Even if I didn’t have a calendar I’d know that we were inside the last three weeks of planning before our latest Big Event kicks off. I’d know it just based on the number of emails that are currently sitting in both my in and outboxes. I’d know it because my phone was ringing when I got to my desk this morning and was ringing when I walked away from my desk at the end of the day.
The current Big Event is now close enough on the calendar that it’s starting to attract the attention of the gods on Olympus… and they’re asking questions and very much interested in making sure their thumb prints are present and undeniable.
That’s fine, of course, none of this is a point of personal pride for me. I’ve long ago accepted that staff work is a land where blame piles up like cord wood and all credit is owed to the gods. As a poor simple planner in the hands of an angry god, though, it would be nice if time to time, the Olympians took a passing interest way the hell back in December when I started agitating about needing to kick off the planning process… and when grand sweeping changes are awfully easy to make.
We all have our own twisted fantasies about how things are supposed to work. I don’t suppose there’s any real problem with that unless you start laboring under the delusion that there’s any chance they might accidentally work that way at some point.
Sunday I had the singular experience of trying to simultaneously watch the new episode and explain the back story of Game of Thrones. I don’t feel like I did either activity the kind of justice it deserves, summing up the nature of what is modern television’s greatest fantasy epic as 1500s Europe meets Harry Potter meets Dallas… with dragons.
While trying to fill in character elements and key overall plot points, I missed big swaths of story arcs moving forward – so much to the point of reading the recaps on Monday and wondering if I’d even watched the right episode. Turn your eyes away for a few seconds and you find yourself hopelessly lost in the progression. It’s even worse now that the show has started outpacing or diverging wildly from the source material. Even the things I knew to be “true” about the world of GoT aren’t necessarily so. Questions of “why did he do that,” are met with only a perplexed “I have no idea.”
I’m going to have to go back and rewatch last week’s episode before settling in Sunday night for the next installment. I should go back and rewatch the whole damned season at this point since you could probably fill another book with the details I missed while watching some other part of the screen. If I struggled to explain the Game after being a faithful viewer and being well versed in the books, I’m not sure I have a prayer of keeping things in order now that we’re heading off script.
The only thing for sure now is that when someone wants a primer on Game of Thrones I’ll just point them at A Wiki of Ice and Fire and wish them a good day. I no longer feel at all qualified to speak with even limited authority about what’s going on and why.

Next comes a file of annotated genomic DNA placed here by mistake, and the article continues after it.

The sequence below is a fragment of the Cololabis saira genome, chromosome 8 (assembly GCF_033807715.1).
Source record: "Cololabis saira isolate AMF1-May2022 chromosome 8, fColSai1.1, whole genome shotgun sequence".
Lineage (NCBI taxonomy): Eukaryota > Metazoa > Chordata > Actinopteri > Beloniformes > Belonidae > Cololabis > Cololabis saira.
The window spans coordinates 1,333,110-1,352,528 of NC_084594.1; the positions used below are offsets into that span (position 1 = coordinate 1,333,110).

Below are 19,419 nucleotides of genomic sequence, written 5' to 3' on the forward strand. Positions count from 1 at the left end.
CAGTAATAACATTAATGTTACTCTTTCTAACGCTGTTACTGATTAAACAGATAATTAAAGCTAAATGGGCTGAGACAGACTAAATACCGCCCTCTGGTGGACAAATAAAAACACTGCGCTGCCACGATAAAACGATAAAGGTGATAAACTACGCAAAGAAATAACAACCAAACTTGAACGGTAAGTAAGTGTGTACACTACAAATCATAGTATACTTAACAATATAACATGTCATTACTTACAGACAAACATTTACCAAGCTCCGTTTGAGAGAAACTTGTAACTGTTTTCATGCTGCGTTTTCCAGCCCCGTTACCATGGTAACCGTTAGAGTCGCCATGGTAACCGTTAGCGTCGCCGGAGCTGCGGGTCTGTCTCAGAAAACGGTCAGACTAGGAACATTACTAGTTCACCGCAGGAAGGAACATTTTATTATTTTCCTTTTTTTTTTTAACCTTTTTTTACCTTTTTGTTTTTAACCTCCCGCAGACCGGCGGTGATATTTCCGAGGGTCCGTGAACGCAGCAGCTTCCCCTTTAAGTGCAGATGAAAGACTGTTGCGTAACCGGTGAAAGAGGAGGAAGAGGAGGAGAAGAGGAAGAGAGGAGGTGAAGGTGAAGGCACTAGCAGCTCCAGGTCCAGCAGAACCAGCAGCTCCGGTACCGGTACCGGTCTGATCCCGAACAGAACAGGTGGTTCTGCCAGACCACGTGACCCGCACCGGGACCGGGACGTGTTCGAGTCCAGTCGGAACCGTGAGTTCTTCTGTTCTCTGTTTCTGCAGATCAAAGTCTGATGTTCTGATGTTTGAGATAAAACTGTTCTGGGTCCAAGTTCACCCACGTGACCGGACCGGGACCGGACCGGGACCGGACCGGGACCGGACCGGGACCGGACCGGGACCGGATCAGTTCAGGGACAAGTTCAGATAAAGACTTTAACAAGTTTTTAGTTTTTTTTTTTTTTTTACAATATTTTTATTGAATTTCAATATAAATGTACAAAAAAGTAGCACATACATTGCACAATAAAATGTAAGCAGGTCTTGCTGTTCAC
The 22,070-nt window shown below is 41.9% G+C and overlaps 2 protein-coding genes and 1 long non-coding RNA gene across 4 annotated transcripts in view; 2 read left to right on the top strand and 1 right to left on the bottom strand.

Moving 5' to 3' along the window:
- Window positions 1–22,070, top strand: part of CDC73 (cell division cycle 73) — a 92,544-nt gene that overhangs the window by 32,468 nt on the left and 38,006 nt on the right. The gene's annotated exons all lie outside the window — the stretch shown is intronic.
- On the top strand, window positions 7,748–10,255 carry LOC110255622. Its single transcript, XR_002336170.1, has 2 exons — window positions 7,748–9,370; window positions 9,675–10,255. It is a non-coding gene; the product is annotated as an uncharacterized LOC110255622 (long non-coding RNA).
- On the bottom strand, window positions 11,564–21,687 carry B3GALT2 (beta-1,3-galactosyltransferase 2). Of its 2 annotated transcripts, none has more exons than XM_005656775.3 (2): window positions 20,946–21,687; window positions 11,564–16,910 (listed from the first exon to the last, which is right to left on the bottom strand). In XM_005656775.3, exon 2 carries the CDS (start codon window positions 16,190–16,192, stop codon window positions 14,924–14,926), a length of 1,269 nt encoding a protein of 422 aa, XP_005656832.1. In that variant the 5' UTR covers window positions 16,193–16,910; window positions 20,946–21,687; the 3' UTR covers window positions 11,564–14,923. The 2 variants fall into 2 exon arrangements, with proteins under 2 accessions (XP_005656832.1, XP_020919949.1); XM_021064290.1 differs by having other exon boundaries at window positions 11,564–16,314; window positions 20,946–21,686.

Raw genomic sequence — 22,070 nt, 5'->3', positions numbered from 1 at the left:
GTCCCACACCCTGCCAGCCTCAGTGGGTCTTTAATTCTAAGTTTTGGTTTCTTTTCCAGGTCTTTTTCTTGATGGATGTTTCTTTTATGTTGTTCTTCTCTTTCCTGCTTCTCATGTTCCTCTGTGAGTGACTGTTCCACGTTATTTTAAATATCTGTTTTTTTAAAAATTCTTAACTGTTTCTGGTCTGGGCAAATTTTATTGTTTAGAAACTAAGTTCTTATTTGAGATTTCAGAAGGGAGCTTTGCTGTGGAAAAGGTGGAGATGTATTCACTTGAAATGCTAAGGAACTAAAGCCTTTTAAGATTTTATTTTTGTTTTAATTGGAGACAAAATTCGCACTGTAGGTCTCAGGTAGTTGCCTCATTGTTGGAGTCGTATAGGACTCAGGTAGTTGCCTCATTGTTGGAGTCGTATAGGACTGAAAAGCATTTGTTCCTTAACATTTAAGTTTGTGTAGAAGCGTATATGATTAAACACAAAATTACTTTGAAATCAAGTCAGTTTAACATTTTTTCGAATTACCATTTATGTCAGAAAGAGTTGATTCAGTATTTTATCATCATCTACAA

God watched His creation evolve since long before the written word. He watched even as the first vertebrate flopped out of the sea. He watched long before that. He had great expectations for this new world. This was the one He hoped would finally get it right.
Even though Man was created in His image, they possessed a particularly irksome ability to veer wildly off script. It didn’t help that God’s one-time right hand spent every waking moment for eons finding new and exciting ways to tempt them away from their pre-ordained course.
Once upon a time, a bit of flooding, razing a few misbehaving cities, a smiting here and there, and the occasional miracle had been enough to keep the masses on the straight and narrow. In an age of endless entertainment and short attention spans, even an omniscient and almighty God was apt to have trouble getting His point across.
Retribution: Chasing Hearts and Minds is the story of what happens when the Old Testament God clashes head-to-head with the modern world.
I had great expectations for last night’s premier of Game of Thrones. Aside from the minor distraction of trying to figure out why one of the supporting characters didn’t look at all like himself from last season, I can legitimately say I was beyond pleased with how the whole thing turned out… setting aside for purposes of this discussion that each week’s episode could easily be a 2 hour feature film in its own right. Everyone and their brother has already written a review so I’ll spare you those details here.
What I really want to comment on is the unique fandom of Westeros; where the people who read the book are constantly spoiling it for those who haven’t, the people who have only watched the TV show are inordinately annoyed by the book-reader’s enjoinders that something “wasn’t right,” the general consensus is that George R.R. Martin is possibly the most bloodthirsty author of all time, and the sheer volume of characters makes you wish you’d have printed out the Game of Thrones Illustrated Study Guide before settling in for a new episode. And then there are the people who don’t watch, don’t get the fuss, and are mostly overjoyed when the season ends and people around them find something else to talk about. Despite all that, my inner geek takes a serious amount of joy at seeing so many non-geeks drawn into Martin’s world of high fantasy. It’s good to know that real story telling might not be dead after all.
I can tell the season of the year as much from the program I watch on Sunday night as I can by what the calendar says. And just now I’m extraordinarily pleased that the winter of the Walking Dead has given way to the spring of Game of Thrones. I think I’m ready for it to be next Sunday now, please.